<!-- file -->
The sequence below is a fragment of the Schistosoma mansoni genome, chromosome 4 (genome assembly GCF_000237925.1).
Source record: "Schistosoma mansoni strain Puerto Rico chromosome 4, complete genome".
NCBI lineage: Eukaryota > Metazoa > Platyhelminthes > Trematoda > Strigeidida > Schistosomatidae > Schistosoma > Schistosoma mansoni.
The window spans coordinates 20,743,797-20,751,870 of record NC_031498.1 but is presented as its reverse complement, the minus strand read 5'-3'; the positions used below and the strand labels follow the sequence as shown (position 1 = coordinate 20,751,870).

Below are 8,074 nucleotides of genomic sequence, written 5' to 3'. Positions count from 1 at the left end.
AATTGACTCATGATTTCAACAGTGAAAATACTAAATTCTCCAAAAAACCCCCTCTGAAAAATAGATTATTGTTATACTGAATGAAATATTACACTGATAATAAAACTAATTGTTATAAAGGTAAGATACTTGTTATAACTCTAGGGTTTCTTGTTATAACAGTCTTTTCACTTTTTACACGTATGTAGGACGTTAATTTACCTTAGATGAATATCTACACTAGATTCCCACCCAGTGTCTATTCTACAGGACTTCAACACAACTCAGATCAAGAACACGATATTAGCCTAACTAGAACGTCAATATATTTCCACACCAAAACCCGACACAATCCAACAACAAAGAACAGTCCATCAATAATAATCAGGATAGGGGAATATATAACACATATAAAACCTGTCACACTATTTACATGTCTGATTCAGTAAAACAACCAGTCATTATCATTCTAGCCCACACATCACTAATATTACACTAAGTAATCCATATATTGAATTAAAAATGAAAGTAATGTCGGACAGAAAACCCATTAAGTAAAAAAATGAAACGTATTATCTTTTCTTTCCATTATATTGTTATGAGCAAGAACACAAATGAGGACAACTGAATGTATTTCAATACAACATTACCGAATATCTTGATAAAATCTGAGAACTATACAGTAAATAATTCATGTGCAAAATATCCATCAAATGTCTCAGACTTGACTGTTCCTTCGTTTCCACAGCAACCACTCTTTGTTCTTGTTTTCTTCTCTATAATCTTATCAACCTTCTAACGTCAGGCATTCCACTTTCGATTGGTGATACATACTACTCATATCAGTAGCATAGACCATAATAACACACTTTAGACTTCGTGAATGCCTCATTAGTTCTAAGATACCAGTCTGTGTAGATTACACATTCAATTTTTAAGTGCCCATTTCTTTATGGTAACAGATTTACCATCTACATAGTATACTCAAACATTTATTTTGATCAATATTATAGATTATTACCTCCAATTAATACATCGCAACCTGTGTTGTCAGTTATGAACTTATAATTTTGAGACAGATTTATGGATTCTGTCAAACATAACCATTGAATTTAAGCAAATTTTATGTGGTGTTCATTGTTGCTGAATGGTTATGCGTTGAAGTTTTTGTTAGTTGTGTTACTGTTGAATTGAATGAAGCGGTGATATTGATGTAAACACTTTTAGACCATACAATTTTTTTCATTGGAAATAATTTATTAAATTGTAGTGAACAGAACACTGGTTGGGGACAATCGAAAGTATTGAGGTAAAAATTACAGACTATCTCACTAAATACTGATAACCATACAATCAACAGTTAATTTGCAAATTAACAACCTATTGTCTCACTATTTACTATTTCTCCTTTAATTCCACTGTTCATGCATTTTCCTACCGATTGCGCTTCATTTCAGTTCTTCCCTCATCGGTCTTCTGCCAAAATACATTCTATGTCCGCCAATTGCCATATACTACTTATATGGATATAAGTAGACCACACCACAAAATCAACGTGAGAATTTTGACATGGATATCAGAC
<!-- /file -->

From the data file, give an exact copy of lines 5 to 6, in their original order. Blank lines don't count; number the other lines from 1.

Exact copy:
Below are 8,074 nucleotides of genomic sequence, written 5' to 3'. Positions count from 1 at the left end.
AATTGACTCATGATTTCAACAGTGAAAATACTAAATTCTCCAAAAAACCCCCTCTGAAAAATAGATTATTGTTATACTGAATGAAATATTACACTGATAATAAAACTAATTGTTATAAAGGTAAGATACTTGTTATAACTCTAGGGTTTCTTGTTATAACAGTCTTTTCACTTTTTACACGTATGTAGGACGTTAATTTACCTTAGATGAATATCTACACTAGATTCCCACCCAGTGTCTATTCTACAGGACTTCAACACAACTCAGATCAAGAACACGATATTAGCCTAACTAGAACGTCAATATATTTCCACACCAAAACCCGACACAATCCAACAACAAAGAACAGTCCATCAATAATAATCAGGATAGGGGAATATATAACACATATAAAACCTGTCACACTATTTACATGTCTGATTCAGTAAAACAACCAGTCATTATCATTCTAGCCCACACATCACTAATATTACACTAAGTAATCCATATATTGAATTAAAAATGAAAGTAATGTCGGACAGAAAACCCATTAAGTAAAAAAATGAAACGTATTATCTTTTCTTTCCATTATATTGTTATGAGCAAGAACACAAATGAGGACAACTGAATGTATTTCAATACAACATTACCGAATATCTTGATAAAATCTGAGAACTATACAGTAAATAATTCATGTGCAAAATATCCATCAAATGTCTCAGACTTGACTGTTCCTTCGTTTCCACAGCAACCACTCTTTGTTCTTGTTTTCTTCTCTATAATCTTATCAACCTTCTAACGTCAGGCATTCCACTTTCGATTGGTGATACATACTACTCATATCAGTAGCATAGACCATAATAACACACTTTAGACTTCGTGAATGCCTCATTAGTTCTAAGATACCAGTCTGTGTAGATTACACATTCAATTTTTAAGTGCCCATTTCTTTATGGTAACAGATTTACCATCTACATAGTATACTCAAACATTTATTTTGATCAATATTATAGATTATTACCTCCAATTAATACATCGCAACCTGTGTTGTCAGTTATGAACTTATAATTTTGAGACAGATTTATGGATTCTGTCAAACATAACCATTGAATTTAAGCAAATTTTATGTGGTGTTCATTGTTGCTGAATGGTTATGCGTTGAAGTTTTTGTTAGTTGTGTTACTGTTGAATTGAATGAAGCGGTGATATTGATGTAAACACTTTTAGACCATACAATTTTTTTCATTGGAAATAATTTATTAAATTGTAGTGAACAGAACACTGGTTGGGGACAATCGAAAGTATTGAGGTAAAAATTACAGACTATCTCACTAAATACTGATAACCATACAATCAACAGTTAATTTGCAAATTAACAACCTATTGTCTCACTATTTACTATTTCTCCTTTAATTCCACTGTTCATGCATTTTCCTACCGATTGCGCTTCATTTCAGTTCTTCCCTCATCGGTCTTCTGCCAAAATACATTCTATGTCCGCCAATTGCCATATACTACTTATATGGATATAAGTAGACCACACCACAAAATCAACGTGAGAATTTTGACATGGATATCAGAC